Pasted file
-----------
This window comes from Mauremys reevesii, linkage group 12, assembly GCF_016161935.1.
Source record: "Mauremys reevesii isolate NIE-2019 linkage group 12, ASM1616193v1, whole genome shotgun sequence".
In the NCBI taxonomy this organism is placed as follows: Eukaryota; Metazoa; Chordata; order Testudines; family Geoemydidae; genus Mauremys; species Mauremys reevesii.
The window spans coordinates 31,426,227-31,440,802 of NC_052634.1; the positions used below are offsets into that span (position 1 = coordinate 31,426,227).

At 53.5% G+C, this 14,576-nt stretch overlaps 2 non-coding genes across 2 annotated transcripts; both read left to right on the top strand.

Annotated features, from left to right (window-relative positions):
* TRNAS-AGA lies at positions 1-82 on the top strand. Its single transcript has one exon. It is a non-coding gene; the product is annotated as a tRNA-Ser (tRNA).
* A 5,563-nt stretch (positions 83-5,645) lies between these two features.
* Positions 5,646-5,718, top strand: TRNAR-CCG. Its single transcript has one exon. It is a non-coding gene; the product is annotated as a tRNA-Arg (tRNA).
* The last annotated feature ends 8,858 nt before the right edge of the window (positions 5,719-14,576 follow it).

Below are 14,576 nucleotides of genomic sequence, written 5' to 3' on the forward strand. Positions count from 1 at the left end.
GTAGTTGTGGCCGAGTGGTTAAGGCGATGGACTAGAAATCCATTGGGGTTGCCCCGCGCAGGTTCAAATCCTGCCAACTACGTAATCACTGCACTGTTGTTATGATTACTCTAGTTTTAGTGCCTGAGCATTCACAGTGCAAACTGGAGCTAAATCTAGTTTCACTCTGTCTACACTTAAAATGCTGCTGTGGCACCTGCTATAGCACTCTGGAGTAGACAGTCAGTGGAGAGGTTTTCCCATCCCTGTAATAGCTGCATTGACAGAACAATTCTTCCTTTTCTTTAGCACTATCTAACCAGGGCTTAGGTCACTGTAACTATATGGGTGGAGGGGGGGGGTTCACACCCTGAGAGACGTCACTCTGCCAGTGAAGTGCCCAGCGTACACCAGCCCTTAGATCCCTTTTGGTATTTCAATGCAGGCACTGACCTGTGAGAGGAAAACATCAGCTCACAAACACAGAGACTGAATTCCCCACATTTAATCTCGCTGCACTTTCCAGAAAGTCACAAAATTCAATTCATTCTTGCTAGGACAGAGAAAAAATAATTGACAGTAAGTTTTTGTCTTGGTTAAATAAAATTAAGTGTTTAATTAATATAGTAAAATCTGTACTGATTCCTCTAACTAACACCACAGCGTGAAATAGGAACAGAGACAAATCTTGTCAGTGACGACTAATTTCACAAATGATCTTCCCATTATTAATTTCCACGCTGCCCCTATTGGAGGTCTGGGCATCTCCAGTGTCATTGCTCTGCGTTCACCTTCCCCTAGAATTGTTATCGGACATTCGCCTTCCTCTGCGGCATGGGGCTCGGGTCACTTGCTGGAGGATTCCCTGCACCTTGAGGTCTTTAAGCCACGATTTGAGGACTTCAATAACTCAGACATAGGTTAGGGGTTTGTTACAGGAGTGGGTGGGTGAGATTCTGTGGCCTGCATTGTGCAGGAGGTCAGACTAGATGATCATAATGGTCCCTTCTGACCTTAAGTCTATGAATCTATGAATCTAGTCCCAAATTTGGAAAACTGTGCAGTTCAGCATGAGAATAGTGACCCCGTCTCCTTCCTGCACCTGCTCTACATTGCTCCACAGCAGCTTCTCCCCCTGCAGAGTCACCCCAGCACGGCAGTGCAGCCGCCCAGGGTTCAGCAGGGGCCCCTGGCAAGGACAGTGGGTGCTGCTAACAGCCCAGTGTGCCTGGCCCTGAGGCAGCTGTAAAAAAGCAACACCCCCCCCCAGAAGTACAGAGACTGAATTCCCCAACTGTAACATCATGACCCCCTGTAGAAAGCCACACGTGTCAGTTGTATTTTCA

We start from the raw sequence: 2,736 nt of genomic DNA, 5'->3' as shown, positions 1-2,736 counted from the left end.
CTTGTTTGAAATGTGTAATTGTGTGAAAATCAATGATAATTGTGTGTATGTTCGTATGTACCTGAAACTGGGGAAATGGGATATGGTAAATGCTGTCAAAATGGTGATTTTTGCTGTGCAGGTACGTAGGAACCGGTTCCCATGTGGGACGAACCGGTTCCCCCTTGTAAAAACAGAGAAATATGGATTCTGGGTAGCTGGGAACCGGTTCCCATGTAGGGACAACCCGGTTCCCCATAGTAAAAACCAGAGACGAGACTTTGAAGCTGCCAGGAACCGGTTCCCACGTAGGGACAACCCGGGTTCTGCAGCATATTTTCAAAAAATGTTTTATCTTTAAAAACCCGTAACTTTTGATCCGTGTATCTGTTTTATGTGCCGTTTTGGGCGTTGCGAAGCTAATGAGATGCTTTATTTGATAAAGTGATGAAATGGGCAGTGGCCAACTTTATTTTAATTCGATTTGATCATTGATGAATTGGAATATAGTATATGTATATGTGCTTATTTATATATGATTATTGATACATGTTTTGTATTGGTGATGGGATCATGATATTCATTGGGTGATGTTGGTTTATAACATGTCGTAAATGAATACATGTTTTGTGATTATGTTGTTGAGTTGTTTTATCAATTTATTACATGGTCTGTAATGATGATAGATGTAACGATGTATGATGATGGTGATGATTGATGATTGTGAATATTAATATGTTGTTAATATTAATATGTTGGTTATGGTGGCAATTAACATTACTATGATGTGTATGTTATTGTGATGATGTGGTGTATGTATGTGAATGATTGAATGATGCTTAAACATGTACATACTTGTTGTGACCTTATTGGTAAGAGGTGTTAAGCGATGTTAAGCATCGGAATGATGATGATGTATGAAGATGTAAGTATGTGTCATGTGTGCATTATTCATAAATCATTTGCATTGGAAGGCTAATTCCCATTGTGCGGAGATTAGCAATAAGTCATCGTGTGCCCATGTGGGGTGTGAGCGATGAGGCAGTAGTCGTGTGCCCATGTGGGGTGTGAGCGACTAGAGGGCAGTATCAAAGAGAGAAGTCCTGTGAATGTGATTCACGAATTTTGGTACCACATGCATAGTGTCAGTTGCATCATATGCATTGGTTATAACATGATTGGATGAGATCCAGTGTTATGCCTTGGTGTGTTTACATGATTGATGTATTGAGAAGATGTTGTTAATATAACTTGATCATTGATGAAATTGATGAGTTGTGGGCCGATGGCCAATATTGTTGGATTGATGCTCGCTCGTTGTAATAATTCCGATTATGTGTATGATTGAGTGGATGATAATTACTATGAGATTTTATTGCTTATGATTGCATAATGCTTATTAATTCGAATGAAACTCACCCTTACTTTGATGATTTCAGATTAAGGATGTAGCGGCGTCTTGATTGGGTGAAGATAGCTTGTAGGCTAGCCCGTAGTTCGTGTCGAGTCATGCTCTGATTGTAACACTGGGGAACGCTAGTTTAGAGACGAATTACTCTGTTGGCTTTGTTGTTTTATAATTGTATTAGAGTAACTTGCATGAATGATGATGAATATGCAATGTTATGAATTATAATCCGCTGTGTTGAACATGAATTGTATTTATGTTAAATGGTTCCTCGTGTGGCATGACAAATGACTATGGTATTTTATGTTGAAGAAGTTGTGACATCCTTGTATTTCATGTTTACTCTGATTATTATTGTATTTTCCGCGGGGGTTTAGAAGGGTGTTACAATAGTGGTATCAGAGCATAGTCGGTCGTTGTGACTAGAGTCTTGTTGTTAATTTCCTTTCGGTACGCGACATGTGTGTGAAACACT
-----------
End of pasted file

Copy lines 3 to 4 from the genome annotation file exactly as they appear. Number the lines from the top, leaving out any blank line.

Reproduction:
In the NCBI taxonomy this organism is placed as follows: Eukaryota; Metazoa; Chordata; order Testudines; family Geoemydidae; genus Mauremys; species Mauremys reevesii.
The window spans coordinates 31,426,227-31,440,802 of NC_052634.1; the positions used below are offsets into that span (position 1 = coordinate 31,426,227).